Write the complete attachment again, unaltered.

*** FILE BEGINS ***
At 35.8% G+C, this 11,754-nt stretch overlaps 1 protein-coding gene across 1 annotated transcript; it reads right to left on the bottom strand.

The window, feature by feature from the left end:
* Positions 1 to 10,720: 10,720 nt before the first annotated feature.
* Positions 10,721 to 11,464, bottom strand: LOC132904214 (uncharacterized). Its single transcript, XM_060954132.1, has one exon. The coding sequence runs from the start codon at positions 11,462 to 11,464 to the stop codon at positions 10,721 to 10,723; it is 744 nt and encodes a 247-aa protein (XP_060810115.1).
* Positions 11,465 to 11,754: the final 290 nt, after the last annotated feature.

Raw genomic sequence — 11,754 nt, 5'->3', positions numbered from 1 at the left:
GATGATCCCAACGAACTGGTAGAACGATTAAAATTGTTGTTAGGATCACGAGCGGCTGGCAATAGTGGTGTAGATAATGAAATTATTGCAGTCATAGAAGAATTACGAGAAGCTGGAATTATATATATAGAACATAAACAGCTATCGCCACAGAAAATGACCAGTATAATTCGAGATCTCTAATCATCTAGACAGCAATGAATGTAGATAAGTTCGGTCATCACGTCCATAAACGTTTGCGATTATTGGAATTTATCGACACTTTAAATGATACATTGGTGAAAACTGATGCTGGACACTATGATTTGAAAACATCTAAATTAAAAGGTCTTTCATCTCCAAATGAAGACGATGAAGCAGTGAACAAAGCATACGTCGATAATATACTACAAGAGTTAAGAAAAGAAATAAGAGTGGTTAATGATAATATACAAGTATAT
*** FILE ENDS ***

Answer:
At 35.8% G+C, this 11,754-nt stretch overlaps 1 protein-coding gene across 1 annotated transcript; it reads right to left on the bottom strand.

The window, feature by feature from the left end:
* Positions 1 to 10,720: 10,720 nt before the first annotated feature.
* Positions 10,721 to 11,464, bottom strand: LOC132904214 (uncharacterized). Its single transcript, XM_060954132.1, has one exon. The coding sequence runs from the start codon at positions 11,462 to 11,464 to the stop codon at positions 10,721 to 10,723; it is 744 nt and encodes a 247-aa protein (XP_060810115.1).
* Positions 11,465 to 11,754: the final 290 nt, after the last annotated feature.

Raw genomic sequence — 11,754 nt, 5'->3', positions numbered from 1 at the left:
GATGATCCCAACGAACTGGTAGAACGATTAAAATTGTTGTTAGGATCACGAGCGGCTGGCAATAGTGGTGTAGATAATGAAATTATTGCAGTCATAGAAGAATTACGAGAAGCTGGAATTATATATATAGAACATAAACAGCTATCGCCACAGAAAATGACCAGTATAATTCGAGATCTCTAATCATCTAGACAGCAATGAATGTAGATAAGTTCGGTCATCACGTCCATAAACGTTTGCGATTATTGGAATTTATCGACACTTTAAATGATACATTGGTGAAAACTGATGCTGGACACTATGATTTGAAAACATCTAAATTAAAAGGTCTTTCATCTCCAAATGAAGACGATGAAGCAGTGAACAAAGCATACGTCGATAATATACTACAAGAGTTAAGAAAAGAAATAAGAGTGGTTAATGATAATATACAAGTATAT